Smart Nest Thermostat: A Smart Spy in Your Home


By Yier Jin, Grant Hernandez, and Daniel Buentello

“The Nest thermostat is a smart home automation device that aims to learn about your heating and cooling habits to help optimize your scheduling and power usage. Debuted in 2010, the smart NEST devices have been proved a huge success that Google spent $3.2B to acquire the whole company. However, the smartness of the thermostat also breeds security vulnerabilities, similar to all other smart consumer electronics. The severity of security breach has not been fully embraced due to the traditional assumption that thermostat cannot function more than a thermostat even though users are enjoying its smartness.

Equipped with two ARM cores,in addition to WiFi and ZigBee chips, this is no ordinary thermostat. In this presentation, we will demonstrate our ability to fully control a Nest with a USB connection within seconds (in our demonstration, we will show that we can plug in a USB for 15 seconds and walk away with a fully rooted Nest). Although OS level security checks are available and are claimed to be very effective in defeating various attacks, instead of attacking the higher level software, we went straight for the hardware and applied OS-guided hardware attacks. As a result, our method bypasses the existing firmware signing and allows us to backdoor the Nest software in any way we choose. With Internet access, the Nest could now become a beachhead for an external attacker. The Nest thermostat is aware of when you are home and when you are on vacation, meaning a compromise of the Nest would allow remote attackers to learn the schedule of users. Furthermore, saved data, including WiFi passwords, would now become available to attackers also. Besides its original role of monitor the user’s behavior, the smart Nest is now a spy rooted inside a house fully controlled by attackers.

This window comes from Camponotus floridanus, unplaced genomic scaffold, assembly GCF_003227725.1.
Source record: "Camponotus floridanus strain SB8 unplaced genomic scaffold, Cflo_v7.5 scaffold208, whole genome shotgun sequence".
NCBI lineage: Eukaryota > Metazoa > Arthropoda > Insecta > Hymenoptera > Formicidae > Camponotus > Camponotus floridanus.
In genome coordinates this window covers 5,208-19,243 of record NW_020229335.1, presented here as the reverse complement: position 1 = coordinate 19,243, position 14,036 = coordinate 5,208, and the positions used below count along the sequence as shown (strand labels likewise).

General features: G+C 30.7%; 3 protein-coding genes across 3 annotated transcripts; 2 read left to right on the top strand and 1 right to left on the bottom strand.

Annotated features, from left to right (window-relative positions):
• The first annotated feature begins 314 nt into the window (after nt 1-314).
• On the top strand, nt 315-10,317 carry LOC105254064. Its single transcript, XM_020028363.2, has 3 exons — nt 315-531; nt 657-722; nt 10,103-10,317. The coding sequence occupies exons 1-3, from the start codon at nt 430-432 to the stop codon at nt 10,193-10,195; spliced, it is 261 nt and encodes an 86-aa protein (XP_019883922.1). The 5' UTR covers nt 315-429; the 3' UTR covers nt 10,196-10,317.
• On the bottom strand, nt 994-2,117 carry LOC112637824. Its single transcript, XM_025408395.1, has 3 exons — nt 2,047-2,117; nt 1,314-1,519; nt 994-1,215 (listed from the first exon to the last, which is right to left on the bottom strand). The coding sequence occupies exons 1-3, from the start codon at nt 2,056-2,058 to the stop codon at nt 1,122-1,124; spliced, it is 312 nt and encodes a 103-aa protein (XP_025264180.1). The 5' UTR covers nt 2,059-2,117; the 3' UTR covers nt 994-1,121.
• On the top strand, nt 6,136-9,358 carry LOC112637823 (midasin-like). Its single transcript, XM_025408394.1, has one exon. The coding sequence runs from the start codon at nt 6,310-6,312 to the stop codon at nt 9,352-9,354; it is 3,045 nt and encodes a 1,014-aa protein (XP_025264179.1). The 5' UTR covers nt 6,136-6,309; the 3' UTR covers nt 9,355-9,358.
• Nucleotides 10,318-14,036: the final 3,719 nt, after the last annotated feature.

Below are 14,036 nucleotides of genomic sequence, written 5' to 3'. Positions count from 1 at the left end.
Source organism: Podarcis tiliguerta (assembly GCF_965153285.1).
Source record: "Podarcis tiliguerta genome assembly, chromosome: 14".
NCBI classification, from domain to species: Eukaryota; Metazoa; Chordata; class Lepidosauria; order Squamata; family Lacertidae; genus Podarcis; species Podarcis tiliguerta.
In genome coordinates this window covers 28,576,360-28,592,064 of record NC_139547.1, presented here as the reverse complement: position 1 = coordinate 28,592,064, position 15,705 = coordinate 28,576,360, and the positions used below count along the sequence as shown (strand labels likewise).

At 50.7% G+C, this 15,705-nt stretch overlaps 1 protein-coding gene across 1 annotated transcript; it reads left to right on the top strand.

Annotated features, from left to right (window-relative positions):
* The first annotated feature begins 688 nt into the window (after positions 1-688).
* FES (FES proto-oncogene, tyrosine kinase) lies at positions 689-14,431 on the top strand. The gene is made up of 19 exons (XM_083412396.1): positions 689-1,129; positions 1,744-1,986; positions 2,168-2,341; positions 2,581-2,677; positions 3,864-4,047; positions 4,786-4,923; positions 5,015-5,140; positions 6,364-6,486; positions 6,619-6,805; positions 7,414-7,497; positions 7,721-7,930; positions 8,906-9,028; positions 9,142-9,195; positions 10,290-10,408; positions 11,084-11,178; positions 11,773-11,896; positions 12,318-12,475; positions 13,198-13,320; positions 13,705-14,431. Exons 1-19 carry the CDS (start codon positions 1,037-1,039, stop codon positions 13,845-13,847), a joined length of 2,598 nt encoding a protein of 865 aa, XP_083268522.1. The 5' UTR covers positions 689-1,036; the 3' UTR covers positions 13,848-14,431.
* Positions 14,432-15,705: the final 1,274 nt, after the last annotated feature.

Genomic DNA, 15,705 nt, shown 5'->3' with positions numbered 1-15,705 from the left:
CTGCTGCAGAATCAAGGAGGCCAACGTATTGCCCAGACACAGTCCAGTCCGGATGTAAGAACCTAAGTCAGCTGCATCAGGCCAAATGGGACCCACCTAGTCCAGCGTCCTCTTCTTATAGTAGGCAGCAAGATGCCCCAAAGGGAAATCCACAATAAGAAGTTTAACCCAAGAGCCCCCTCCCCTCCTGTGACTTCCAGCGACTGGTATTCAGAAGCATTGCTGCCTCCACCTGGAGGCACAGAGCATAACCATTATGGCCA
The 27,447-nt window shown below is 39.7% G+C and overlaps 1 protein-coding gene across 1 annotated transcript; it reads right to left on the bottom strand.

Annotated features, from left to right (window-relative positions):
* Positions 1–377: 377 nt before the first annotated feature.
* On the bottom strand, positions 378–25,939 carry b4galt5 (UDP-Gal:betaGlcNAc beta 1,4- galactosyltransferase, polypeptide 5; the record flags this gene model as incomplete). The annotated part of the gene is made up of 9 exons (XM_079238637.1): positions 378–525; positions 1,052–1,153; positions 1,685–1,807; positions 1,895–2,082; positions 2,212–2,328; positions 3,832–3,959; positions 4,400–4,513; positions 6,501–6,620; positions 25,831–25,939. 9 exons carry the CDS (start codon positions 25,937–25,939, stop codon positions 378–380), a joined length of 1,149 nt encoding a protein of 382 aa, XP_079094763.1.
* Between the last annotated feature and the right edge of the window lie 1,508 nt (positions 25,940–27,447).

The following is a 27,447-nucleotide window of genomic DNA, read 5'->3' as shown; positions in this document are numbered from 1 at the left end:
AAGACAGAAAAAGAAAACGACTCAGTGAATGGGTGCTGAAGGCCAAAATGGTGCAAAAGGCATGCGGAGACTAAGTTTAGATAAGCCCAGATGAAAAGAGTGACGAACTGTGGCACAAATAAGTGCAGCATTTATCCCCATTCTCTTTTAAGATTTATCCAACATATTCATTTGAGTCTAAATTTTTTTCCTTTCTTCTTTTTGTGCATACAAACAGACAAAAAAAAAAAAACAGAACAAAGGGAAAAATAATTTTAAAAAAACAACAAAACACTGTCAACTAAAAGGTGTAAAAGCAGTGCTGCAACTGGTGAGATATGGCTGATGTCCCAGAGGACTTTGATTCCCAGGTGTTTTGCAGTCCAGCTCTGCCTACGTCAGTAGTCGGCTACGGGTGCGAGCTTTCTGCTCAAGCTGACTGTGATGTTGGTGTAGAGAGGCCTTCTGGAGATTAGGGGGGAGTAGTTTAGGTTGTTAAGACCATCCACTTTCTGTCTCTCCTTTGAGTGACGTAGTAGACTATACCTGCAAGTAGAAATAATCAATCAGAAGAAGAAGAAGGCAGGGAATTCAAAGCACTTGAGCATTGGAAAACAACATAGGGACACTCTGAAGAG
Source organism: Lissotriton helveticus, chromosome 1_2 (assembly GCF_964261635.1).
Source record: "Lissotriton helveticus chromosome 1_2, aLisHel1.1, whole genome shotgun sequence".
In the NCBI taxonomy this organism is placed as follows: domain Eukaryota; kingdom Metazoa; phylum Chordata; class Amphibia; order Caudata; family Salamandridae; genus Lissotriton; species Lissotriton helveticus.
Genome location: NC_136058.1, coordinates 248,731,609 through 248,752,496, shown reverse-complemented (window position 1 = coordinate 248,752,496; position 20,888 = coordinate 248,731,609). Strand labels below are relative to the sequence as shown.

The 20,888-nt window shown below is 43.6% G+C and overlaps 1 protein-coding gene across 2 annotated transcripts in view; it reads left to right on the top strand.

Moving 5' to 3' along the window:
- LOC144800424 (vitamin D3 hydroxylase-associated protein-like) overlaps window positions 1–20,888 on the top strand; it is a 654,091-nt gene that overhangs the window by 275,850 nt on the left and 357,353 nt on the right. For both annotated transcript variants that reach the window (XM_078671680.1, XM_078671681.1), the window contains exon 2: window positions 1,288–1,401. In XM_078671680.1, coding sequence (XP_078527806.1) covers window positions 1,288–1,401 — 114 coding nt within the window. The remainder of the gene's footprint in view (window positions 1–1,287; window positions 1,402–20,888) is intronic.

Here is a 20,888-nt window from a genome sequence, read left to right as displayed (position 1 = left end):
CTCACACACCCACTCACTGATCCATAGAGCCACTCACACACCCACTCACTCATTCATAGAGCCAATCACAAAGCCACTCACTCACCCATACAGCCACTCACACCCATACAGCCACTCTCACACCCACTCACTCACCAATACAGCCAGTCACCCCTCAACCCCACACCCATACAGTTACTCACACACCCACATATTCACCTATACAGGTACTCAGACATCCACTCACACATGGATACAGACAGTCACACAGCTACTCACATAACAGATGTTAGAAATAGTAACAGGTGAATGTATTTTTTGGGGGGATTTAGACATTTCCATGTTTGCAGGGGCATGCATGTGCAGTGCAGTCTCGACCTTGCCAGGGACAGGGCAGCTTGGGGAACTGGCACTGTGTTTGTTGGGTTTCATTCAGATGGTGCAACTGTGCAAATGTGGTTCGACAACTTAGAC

We are currently exploiting the vulnerability of Nest’s proprietary peer-to-peer protocol, Nest Weave, in order to enable stealthy remote control or data exfiltration. Hopefully, by the time we give a talk at Black Hat, we would be able to skip the 15 seconds USB connection and control the Nest remotely.”

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